Plant-Based Eating in the Classroom
Featured author: Emma Levez Larocque, Plant-Based RHN
It is said that we tend to be as healthy as those we spend the most time with. This is one reason why encouraging the consumption—and enjoyment—of nutritious plant-based foods in the classroom can be such a powerful influence.
As a Registered Holistic Nutritionist and Community Educator I have delivered a number of plant-based workshops in schools, in partnership with teachers, and sometimes parent helpers. Though there are almost always students who vehemently declare at the beginning of the class that they “hate all vegetables,” when they are invited to help make the food, and see how tasty and vibrant it looks, they can rarely resist taking a bite. Even the most reluctant veggie eaters are often won over by simple, colourful plant-based dishes that they have had a hand in making.
Helping students make connections between what they’re eating, their own health, planetary health, and compassion for non-human animals can arm them with wisdom that will last long past their school days.
Inviting a qualified guest into the classroom is one way to bring this type of information to students. However, there are lots of ways to work plant-based learning into classroom curriculum or the school day on a regular basis too.
3 ways to bring plant-based learning into the classroom
1) Incorporate regular food preparation and cooking in the classroom
Most kids love to eat, and many love to cook or help prepare food—especially if it involves getting their hands dirty! Exposing children to healthy, tasty food can have a huge impact, particularly when it is done consistently and over time. Keeping the recipes simple and low tech makes it easy to implement these types of lessons more often. Massaged Kale Salad is a recipe that I have made with many groups of children, and they love it because they get to crush the avocado into the kale and get their (clean!) hands dirty. Because they have made the salad, they are usually eager to eat it too.
How to make massaged kale salad
Makes 2 meal-sized servings or 10 samples
- 1 bunch kale, stemmed and finely chopped
- 1 cup grated carrots
- 1/2 avocado, peeled and pitted
- 1/4 cup thinly sliced red onion
- 2 tablespoons lemon juice
- A sprinkling of sea salt (1/8 – 1/4 tsp, to taste)
- 2 tablespoons sesame seeds, toasted
- Stem and chop kale and place in a bowl. Massage it until it starts to soften.
- Toss the rest of the ingredients except the sesame seeds into the bowl and use your hands or the back of a large spoon to thoroughly mash avocado into kale and mix everything together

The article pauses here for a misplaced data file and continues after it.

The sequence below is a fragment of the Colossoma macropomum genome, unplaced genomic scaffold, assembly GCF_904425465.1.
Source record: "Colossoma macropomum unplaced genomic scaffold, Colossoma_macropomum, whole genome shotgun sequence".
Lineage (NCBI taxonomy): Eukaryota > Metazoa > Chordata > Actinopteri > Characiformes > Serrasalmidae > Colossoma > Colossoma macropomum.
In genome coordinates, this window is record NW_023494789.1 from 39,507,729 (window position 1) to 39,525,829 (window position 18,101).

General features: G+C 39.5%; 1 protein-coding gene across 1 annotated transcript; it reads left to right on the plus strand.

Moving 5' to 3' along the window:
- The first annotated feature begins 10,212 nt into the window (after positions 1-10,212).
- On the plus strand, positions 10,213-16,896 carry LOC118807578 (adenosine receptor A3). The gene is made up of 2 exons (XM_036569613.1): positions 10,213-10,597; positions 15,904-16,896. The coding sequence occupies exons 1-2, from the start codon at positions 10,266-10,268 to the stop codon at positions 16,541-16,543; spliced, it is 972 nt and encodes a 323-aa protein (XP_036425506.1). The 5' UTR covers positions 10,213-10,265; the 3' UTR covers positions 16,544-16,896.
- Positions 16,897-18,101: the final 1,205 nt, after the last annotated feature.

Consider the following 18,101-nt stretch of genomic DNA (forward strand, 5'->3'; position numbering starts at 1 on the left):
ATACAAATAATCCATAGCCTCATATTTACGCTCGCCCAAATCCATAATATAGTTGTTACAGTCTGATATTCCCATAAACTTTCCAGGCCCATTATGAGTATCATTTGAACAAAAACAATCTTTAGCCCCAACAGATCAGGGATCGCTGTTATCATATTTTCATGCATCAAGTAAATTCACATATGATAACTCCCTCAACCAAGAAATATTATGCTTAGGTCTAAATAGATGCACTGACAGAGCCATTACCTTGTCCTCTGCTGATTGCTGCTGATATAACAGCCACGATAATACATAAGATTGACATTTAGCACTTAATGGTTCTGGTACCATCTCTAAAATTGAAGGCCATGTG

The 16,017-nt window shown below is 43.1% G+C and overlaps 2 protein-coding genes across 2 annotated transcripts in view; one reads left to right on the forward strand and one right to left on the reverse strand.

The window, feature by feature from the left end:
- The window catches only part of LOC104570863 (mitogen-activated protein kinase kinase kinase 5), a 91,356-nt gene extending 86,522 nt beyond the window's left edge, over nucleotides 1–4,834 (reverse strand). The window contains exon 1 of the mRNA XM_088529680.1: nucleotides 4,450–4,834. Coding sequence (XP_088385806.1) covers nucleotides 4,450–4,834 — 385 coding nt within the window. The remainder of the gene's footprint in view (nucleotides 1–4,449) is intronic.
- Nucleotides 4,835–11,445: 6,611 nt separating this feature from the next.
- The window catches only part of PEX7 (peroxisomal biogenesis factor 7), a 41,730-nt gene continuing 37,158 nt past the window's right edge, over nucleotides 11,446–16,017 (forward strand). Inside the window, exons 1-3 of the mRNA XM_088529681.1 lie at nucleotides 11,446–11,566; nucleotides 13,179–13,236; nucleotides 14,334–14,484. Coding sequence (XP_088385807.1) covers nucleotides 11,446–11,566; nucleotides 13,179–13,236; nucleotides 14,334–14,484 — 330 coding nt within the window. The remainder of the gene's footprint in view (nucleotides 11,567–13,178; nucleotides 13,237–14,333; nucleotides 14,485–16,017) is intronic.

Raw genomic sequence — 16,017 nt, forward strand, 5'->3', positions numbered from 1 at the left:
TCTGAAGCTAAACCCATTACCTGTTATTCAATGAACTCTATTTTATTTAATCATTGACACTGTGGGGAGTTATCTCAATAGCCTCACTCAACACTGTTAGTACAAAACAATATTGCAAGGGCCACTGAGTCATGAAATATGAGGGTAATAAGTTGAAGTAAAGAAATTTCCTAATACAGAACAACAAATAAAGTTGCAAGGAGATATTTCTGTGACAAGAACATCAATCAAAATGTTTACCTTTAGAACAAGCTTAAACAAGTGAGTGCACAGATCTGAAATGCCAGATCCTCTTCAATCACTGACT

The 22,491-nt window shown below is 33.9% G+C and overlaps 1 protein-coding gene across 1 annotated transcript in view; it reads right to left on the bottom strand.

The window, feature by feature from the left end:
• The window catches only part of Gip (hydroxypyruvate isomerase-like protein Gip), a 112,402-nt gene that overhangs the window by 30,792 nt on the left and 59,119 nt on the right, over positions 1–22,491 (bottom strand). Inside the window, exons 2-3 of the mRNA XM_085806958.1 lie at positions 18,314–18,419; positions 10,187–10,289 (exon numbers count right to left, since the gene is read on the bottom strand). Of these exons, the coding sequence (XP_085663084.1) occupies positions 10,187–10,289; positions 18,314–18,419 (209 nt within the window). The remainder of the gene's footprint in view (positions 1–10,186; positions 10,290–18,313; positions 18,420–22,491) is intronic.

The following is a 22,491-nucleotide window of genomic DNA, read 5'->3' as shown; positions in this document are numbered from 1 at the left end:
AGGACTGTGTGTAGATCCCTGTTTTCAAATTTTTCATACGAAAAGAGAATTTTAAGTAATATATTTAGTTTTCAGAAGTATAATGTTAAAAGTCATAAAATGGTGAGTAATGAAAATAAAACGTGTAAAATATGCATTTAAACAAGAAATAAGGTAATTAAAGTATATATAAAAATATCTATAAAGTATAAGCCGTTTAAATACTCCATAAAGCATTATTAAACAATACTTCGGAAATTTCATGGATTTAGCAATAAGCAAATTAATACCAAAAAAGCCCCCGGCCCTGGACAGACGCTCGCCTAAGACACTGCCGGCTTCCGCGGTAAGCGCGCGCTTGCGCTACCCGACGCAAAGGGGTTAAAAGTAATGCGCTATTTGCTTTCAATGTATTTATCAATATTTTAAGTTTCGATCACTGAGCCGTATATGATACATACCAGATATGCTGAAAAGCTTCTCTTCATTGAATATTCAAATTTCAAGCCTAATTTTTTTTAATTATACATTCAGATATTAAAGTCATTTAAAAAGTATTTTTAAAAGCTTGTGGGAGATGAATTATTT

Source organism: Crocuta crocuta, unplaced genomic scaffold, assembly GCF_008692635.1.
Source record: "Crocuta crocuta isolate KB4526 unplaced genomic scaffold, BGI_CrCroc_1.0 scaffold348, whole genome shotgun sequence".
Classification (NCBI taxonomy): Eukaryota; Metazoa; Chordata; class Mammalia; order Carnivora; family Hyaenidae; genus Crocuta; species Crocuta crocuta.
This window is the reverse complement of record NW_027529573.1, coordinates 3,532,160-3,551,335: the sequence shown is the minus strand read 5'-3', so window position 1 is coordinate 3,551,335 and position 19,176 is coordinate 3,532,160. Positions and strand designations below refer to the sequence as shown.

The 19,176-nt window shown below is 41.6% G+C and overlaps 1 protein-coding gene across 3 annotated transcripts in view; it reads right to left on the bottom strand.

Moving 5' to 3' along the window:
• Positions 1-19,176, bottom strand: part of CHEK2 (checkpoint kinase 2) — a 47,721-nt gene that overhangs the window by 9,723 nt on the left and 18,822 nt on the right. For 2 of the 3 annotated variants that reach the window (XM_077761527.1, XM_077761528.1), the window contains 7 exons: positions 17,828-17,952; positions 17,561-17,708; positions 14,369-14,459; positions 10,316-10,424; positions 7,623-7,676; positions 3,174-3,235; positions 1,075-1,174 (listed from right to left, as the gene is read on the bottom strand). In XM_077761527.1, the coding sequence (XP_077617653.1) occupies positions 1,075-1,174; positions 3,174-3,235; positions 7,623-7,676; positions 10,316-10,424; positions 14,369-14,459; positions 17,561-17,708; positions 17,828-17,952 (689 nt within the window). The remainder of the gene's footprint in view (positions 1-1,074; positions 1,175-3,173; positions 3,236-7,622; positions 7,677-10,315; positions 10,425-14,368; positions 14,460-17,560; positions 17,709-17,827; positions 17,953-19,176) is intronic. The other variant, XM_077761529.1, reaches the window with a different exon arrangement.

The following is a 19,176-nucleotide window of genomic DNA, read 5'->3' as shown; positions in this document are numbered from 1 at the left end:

- Serve into bowls, garnish with sesame seeds and eat immediately, or store in the fridge for up to 2 days.
Power balls, no-bake cookies and fruit/veg “face pizzas” on pitas or tortillas are other things that don’t take a lot of equipment and are very hands-on for students. When cooking and food prep is part of your classroom routine students have opportunities to try new foods, develop and practice important life skills, and it can help encourage the regular consumption of plant-based foods.
2) Use activities that make eating plants visual and fun
An example of this is teaching kids about “eating the rainbow,” a very visual concept that often resonates with young people. Colours in foods often correspond with the nutrients they contain, and this is one reason why eating vibrant, colourful foods is so good for us! Counting the number of colourful foods they have eaten in a day can become a fun game for students. In addition, using the rainbow framework can be helpful in discussing how colourful foods can be beneficial for different aspects of our health (e.g., orange foods are good for our eyes and help protect us from getting sick, etc). There is a free infographic download from Physician’s Committee for Responsible Medicine on the Nutrition Rainbow that may be helpful here.
3) Talk to students about where their food comes from
As a society we have become disconnected from our food and farms. However, that is beginning to change as mainstream society acknowledges the impacts our food choices have on planetary health and the wellbeing of non-human animals.
Eating more plant-based foods is a positive, pro-active thing we can all do to tread more lightly on the earth and understanding this can be very empowering for students. Discussion content will necessarily depend on the age of the students involved.
For younger students a great place to start may be an activity that compares various environmental impacts—like water use or pollution—of animal foods versus plant foods. This information from The Vegetarian Resource Group could help teachers interested in creating such an activity. PETA’s Share the World kit may also be helpful for elementary school teachers looking to bring education about the importance of compassion and empathy into their classroom.
Conversations with older students may be inspired and informed by documentaries like Seaspiracy, Game Changers or David Attenborough: A Life on Our Planet.
As major organizations like the United Nations are recognizing the merit of a global dietary shift toward more plant-based foods, schools and universities around the country and continent are beginning to embrace their important role in educating students about the connections between food and health, environment, and compassion.
Are you a teacher, educator or parent who has helped to introduce plant-based learning into your school? How are you doing it? Let us know in the comments below. Or, if you’re interested in helping to implement more plant-based learning into your classroom/school and need support, we’d love to hear from you!
Don’t forget to subscribe to Vancouver Humane Society’s PlantUniversity Platform to stay updated on new free resources and tips uploaded to the site.
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